Student documentary brings a tear |

Student documentary brings a tear

Carson High screening shows tragic results of auto accidents
by Maggie O'Neill
Appeal Staff Writer
BRAD HORN/Nevada Appeal Vicki Hathaway reacts while watching a documentary about her son during a presentation of the Carson High School Project Ignition Driver Awareness program at the high school on Wednesday morning.

A lone tear escaped Vicki Hathaway’s eye and slid down her cheek.

The image of her 17-year-old son on the screen at the final Project Ignition presentation Wednesday morning brought back memories.

Justin died May 23, 2004, in a single rollover accident when the family dog, wanting to be in the front seat, jumped from the back and distracted the driver.

Carson High School’s advanced video production students sought out Hathaway and her daughter, Debbie, to document their experience for the Project Ignition concept called “Building Awareness. Taking Action.”

“I was surprised when they called,” Hathaway said. “I thought it was great what they were trying to do. What they don’t realize is (this) gives the families an outlet for healing – and something to do to help not have it happen to another family.”

Hathaway and Debbie were there for the screening, along with members from the media, sheriff’s department, legislature, school district and more.

In addition to the documentaries in their project, students also built a remembrance wall; produced a Community Awareness Fair, that brought over 500 people; and erected 20 safe-driving signs that read “Slow down, our kids matter” on lawns along roads deemed “high-speed” by the Carson City Sheriff’s Department.

“I think this is an excellent project,” said John Snyder, who lost his 16-year-old daughter Nicole Snyder on July 12, 2004, on Highway 395 after another vehicle hit the median and then landed on Nicole’s car. “It’s very detailed. Hopefully, it will make everyone more aware – not just teenagers.”

Snyder was present with his wife, Patti. The film also featured the story of Kevin Petersen, a former Carson High student, who lost use of his legs Dec. 31, 2001, after the driver of the vehicle he was in hit a patch of black ice and rolled. He was delivering papers for the Nevada Appeal.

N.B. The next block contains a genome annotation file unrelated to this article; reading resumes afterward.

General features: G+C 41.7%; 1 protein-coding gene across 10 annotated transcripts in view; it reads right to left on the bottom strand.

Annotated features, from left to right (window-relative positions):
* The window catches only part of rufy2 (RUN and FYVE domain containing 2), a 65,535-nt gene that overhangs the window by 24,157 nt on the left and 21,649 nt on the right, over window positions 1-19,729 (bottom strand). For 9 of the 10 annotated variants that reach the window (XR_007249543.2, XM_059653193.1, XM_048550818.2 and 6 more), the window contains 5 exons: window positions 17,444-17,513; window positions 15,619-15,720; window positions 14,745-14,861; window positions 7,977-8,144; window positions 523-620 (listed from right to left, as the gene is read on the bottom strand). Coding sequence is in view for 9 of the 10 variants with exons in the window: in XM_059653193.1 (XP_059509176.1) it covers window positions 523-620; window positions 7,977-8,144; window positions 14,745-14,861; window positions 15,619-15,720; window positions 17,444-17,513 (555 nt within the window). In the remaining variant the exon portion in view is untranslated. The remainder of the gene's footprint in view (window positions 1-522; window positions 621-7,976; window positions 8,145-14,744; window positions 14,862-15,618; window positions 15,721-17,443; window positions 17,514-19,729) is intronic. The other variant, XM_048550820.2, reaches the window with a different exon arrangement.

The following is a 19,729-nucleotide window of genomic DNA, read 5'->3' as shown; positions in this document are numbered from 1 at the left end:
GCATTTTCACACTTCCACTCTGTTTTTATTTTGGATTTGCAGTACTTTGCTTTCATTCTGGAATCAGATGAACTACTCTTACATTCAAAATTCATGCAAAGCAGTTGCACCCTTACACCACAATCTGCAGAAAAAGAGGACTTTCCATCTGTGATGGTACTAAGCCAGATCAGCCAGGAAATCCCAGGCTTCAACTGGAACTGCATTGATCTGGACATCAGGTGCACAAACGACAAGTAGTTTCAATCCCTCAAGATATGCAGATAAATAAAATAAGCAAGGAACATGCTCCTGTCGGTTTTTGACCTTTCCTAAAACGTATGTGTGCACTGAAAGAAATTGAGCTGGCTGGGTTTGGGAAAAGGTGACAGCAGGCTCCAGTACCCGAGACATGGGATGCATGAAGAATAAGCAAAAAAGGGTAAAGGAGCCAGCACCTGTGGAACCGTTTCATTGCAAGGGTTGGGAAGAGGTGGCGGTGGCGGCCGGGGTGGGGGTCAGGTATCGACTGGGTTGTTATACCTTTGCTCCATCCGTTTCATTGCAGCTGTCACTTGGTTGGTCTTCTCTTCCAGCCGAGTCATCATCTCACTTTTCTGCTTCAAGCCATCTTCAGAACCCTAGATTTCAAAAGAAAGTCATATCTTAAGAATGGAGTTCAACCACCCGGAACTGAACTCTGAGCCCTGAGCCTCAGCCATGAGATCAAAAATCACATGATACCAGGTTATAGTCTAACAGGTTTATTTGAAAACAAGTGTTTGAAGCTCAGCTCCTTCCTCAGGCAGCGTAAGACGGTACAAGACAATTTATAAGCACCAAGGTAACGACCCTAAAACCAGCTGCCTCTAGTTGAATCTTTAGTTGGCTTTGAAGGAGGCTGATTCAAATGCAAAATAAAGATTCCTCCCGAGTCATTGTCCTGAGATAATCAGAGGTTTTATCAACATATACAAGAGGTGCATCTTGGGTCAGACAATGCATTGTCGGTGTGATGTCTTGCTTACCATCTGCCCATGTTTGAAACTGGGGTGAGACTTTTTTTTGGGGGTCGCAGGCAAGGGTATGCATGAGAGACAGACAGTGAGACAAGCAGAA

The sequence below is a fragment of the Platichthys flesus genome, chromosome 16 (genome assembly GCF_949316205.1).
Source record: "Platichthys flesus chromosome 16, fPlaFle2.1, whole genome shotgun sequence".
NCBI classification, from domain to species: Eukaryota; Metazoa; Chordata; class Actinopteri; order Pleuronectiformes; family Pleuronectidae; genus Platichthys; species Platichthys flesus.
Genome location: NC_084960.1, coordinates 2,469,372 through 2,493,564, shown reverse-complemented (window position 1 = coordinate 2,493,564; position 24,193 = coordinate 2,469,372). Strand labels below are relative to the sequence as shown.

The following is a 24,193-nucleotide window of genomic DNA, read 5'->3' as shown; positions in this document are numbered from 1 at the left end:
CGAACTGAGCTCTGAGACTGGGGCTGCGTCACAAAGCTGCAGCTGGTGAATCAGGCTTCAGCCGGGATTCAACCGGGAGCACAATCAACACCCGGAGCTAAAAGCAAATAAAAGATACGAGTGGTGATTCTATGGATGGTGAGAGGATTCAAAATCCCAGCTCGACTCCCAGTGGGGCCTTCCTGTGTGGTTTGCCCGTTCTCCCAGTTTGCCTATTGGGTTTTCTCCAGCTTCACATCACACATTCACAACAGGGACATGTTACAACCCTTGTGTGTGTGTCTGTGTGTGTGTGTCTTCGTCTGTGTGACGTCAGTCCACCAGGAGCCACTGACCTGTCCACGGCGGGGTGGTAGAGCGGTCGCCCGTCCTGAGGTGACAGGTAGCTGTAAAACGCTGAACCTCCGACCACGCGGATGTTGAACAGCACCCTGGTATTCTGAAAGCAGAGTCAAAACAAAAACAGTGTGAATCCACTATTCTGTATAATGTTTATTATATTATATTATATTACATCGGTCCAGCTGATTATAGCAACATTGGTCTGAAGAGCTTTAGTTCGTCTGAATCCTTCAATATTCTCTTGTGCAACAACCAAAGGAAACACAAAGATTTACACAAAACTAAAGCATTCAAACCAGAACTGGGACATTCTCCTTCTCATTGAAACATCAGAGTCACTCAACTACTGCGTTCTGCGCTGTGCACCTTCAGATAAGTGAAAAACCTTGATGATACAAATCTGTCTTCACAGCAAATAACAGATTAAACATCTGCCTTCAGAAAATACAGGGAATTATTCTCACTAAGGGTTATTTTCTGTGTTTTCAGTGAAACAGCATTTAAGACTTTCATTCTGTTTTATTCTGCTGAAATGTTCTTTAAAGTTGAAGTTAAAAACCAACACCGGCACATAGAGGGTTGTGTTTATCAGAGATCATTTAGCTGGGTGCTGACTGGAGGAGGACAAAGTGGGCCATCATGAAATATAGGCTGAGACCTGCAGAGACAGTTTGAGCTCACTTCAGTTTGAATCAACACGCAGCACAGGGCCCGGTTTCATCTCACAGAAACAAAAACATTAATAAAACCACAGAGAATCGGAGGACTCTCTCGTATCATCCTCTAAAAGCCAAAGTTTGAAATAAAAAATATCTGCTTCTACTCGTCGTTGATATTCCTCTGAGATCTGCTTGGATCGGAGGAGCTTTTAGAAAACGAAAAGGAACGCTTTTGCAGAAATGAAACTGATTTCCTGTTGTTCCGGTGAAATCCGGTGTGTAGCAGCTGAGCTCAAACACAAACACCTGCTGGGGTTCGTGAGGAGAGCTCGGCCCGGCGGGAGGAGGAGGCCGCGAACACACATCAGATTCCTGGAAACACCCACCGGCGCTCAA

“I can’t feel anything from the waist down,” Petersen says on film. “Actually, it’s not very painful. There’s no pain at all.”

Carson High was one of 25 high schools nationwide awarded a $2,000 grant to develop a project. The final project is due at State Farm Insurance in Minnesota on Tuesday.

Teacher Brian Reedy will send the portfolio after adding clips from the mural and video presentation.

“I’m really glad the project is completed and I’m happy with how it turned out,” said student Tyler Bournes, who led the project along with students Heidi Flansberg, Greg Saunders, Lydia Peri and Alejandra Melgarejo.

Bournes said he’s spent two to three hours a day after school working on the project. A recent study released by the Corporation for National and Community Service found that 55 percent of teens volunteer their time compared with 29 percent of adults. And, according to a spokesman for Gov. Kenny Guinn, a proclamation will be given to the Carson High Project Ignition team for their efforts.

“We’re trying to do a lot more pushing of this kind of stuff – service-learning,” said Andrew Heilman, spokesman with the Nevada Commission for National and Community Service Inc., who was at the presentation.

The top 10 entrants in Project Ignition will be announced in late January. The winner, announced later in the school year, receives a $10,000 grant.

— Contact reporter Maggie O’Neill at or 881-1219.